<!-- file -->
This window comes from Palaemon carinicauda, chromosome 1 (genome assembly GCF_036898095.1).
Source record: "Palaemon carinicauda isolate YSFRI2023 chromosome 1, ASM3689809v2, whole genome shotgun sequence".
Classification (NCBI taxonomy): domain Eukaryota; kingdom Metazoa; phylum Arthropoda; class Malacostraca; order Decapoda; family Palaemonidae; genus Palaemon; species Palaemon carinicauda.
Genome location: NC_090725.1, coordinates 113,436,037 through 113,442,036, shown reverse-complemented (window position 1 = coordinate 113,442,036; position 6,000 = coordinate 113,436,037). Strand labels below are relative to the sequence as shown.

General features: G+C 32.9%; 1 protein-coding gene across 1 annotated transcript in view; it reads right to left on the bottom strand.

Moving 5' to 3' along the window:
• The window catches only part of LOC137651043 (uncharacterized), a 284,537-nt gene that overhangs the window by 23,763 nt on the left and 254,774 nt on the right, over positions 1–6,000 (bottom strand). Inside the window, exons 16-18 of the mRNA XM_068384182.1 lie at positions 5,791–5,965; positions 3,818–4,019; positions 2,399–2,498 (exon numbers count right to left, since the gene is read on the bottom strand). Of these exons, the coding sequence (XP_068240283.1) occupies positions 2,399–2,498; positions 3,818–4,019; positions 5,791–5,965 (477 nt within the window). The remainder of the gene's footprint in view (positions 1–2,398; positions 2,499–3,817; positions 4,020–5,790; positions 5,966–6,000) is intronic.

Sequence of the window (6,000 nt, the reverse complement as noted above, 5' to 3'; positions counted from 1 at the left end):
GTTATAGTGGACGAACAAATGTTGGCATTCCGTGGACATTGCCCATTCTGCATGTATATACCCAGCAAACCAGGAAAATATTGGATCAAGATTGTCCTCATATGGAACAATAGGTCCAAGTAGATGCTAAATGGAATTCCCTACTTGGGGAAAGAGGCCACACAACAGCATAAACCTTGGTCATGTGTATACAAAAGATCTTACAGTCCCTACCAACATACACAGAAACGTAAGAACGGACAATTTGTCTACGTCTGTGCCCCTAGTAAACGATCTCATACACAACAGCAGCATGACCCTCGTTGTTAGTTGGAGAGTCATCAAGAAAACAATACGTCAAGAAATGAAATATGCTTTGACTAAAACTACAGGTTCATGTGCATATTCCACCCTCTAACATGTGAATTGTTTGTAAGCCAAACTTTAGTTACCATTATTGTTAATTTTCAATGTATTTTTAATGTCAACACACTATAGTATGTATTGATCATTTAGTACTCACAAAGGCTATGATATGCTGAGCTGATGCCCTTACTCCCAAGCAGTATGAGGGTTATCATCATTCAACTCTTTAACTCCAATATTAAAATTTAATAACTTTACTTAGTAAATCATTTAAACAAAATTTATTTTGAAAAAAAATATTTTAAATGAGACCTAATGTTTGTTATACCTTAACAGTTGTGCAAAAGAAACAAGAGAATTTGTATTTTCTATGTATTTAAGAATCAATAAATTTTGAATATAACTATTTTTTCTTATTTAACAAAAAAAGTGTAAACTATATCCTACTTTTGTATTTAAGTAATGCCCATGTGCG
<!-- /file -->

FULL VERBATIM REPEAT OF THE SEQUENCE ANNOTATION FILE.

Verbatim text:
This window comes from Palaemon carinicauda, chromosome 1 (genome assembly GCF_036898095.1).
Source record: "Palaemon carinicauda isolate YSFRI2023 chromosome 1, ASM3689809v2, whole genome shotgun sequence".
Classification (NCBI taxonomy): domain Eukaryota; kingdom Metazoa; phylum Arthropoda; class Malacostraca; order Decapoda; family Palaemonidae; genus Palaemon; species Palaemon carinicauda.
Genome location: NC_090725.1, coordinates 113,436,037 through 113,442,036, shown reverse-complemented (window position 1 = coordinate 113,442,036; position 6,000 = coordinate 113,436,037). Strand labels below are relative to the sequence as shown.

General features: G+C 32.9%; 1 protein-coding gene across 1 annotated transcript in view; it reads right to left on the bottom strand.

Moving 5' to 3' along the window:
• The window catches only part of LOC137651043 (uncharacterized), a 284,537-nt gene that overhangs the window by 23,763 nt on the left and 254,774 nt on the right, over positions 1–6,000 (bottom strand). Inside the window, exons 16-18 of the mRNA XM_068384182.1 lie at positions 5,791–5,965; positions 3,818–4,019; positions 2,399–2,498 (exon numbers count right to left, since the gene is read on the bottom strand). Of these exons, the coding sequence (XP_068240283.1) occupies positions 2,399–2,498; positions 3,818–4,019; positions 5,791–5,965 (477 nt within the window). The remainder of the gene's footprint in view (positions 1–2,398; positions 2,499–3,817; positions 4,020–5,790; positions 5,966–6,000) is intronic.

Sequence of the window (6,000 nt, the reverse complement as noted above, 5' to 3'; positions counted from 1 at the left end):
GTTATAGTGGACGAACAAATGTTGGCATTCCGTGGACATTGCCCATTCTGCATGTATATACCCAGCAAACCAGGAAAATATTGGATCAAGATTGTCCTCATATGGAACAATAGGTCCAAGTAGATGCTAAATGGAATTCCCTACTTGGGGAAAGAGGCCACACAACAGCATAAACCTTGGTCATGTGTATACAAAAGATCTTACAGTCCCTACCAACATACACAGAAACGTAAGAACGGACAATTTGTCTACGTCTGTGCCCCTAGTAAACGATCTCATACACAACAGCAGCATGACCCTCGTTGTTAGTTGGAGAGTCATCAAGAAAACAATACGTCAAGAAATGAAATATGCTTTGACTAAAACTACAGGTTCATGTGCATATTCCACCCTCTAACATGTGAATTGTTTGTAAGCCAAACTTTAGTTACCATTATTGTTAATTTTCAATGTATTTTTAATGTCAACACACTATAGTATGTATTGATCATTTAGTACTCACAAAGGCTATGATATGCTGAGCTGATGCCCTTACTCCCAAGCAGTATGAGGGTTATCATCATTCAACTCTTTAACTCCAATATTAAAATTTAATAACTTTACTTAGTAAATCATTTAAACAAAATTTATTTTGAAAAAAAATATTTTAAATGAGACCTAATGTTTGTTATACCTTAACAGTTGTGCAAAAGAAACAAGAGAATTTGTATTTTCTATGTATTTAAGAATCAATAAATTTTGAATATAACTATTTTTTCTTATTTAACAAAAAAAGTGTAAACTATATCCTACTTTTGTATTTAAGTAATGCCCATGTGCG